You choose, we deliver
If you are interested in this story, you might be interested in others from The Journal Gazette. Go to www.journalgazette.net/newsletter and pick the subjects you care most about. We'll deliver your customized daily news report at 3 a.m. Fort Wayne time, right to your email.

World

  • Government-held Ukraine town hit by rebel shells
    A town in east Ukraine came under shellfire by pro-Russian rebels on Wednesday, amid fears that they are launching a counter-offensive on government-held parts of the region.
  • Malaysia Airlines set for shakeup after disasters
    Malaysia is preparing to unveil the latest overhaul of its beleaguered state-owned airline, which is reeling from twin disasters months apart that killed hundreds of passengers.
  • Japan PM sent prayer note to war criminal ceremony
    Japanese Prime Minister Shinzo Abe earlier this year sent a note to a temple ceremony honoring hundreds of World War II-era war criminals praising their contributions to the country, a top government spokesman said Wednesday.
Advertisement

NATO vows to defend Turkey in Syrian standoff

– NATO is ready to defend Turkey, the alliance’s top official said Tuesday, in a direct warning to Syria after a week of cross-border artillery and mortar exchanges dramatically escalated tensions between the two countries.

Ankara has sent additional fighter jets to reinforce an air base close to the frontier with Syria where shells killed five Turkish civilians last week, sparking fears of a wider regional crisis. Syria has defended its shelling of neighboring Turkey as an accidental outcome of its 18-month-old civil war.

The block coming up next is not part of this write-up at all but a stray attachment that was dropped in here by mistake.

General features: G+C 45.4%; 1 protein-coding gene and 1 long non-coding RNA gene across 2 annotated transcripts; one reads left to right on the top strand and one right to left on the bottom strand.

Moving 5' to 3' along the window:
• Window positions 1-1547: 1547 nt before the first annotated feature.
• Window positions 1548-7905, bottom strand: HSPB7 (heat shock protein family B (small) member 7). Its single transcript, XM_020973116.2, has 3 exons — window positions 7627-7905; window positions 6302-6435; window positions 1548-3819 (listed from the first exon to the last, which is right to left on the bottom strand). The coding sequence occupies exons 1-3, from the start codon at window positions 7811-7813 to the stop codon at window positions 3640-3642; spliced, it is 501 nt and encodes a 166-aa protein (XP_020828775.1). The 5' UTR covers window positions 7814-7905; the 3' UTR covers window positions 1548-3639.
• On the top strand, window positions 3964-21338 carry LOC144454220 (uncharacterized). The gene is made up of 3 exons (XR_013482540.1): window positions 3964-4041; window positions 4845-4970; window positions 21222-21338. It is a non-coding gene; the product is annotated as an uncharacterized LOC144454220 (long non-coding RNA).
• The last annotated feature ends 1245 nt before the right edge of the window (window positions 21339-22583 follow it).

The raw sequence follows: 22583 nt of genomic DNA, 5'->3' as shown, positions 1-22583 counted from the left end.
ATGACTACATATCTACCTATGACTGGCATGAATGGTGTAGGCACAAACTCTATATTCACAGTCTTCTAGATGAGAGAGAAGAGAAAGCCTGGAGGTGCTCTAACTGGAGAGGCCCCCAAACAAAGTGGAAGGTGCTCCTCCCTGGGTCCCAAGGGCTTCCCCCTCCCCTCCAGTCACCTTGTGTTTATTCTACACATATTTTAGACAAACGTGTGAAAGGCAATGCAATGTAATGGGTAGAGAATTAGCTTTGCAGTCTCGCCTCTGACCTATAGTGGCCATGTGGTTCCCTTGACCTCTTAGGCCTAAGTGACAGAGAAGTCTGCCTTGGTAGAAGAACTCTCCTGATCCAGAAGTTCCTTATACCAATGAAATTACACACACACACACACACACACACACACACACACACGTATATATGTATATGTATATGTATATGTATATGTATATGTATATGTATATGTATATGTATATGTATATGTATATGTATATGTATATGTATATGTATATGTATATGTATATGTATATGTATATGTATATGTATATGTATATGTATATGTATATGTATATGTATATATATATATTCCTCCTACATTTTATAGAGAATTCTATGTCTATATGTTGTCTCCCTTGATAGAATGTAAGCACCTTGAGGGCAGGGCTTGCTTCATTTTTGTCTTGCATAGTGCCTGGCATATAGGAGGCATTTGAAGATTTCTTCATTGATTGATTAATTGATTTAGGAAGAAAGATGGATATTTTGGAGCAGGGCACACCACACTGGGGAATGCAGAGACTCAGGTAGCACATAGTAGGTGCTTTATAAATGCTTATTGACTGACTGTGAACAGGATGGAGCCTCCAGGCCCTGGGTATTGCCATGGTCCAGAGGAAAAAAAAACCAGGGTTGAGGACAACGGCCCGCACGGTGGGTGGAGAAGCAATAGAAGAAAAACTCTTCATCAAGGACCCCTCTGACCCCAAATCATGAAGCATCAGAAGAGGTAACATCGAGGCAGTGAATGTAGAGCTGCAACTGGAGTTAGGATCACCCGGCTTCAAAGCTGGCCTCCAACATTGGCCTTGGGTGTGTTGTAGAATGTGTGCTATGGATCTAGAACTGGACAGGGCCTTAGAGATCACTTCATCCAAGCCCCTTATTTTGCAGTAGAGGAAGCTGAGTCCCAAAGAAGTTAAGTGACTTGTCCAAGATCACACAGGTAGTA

The comments by NATO Secretary-General Anders Fogh Rasmussen were the strongest show of support to Turkey since the firing began Wednesday – though the solidarity is largely symbolic.

NATO member Turkey has sought backing in case it is attacked, but despite publicly supporting Syria’s rebels, Ankara isn’t seeking direct intervention.

And the alliance is thought to be reluctant to get involved militarily at a time when its main priority is the war in Afghanistan.

“Obviously Turkey can rely on NATO solidarity,” Fogh Rasmussen said ahead of a meeting of NATO defense ministers in Brussels. “We have all necessary plans in place to protect and defend Turkey if necessary.”

When pressed on what kind of trouble on the border would trigger those plans, NATO’s chief said he could not discuss contingency plans.

“We hope it won’t be necessary to activate such plans; we do hope to see a political solution to the conflict in Syria,” he said.

Advertisement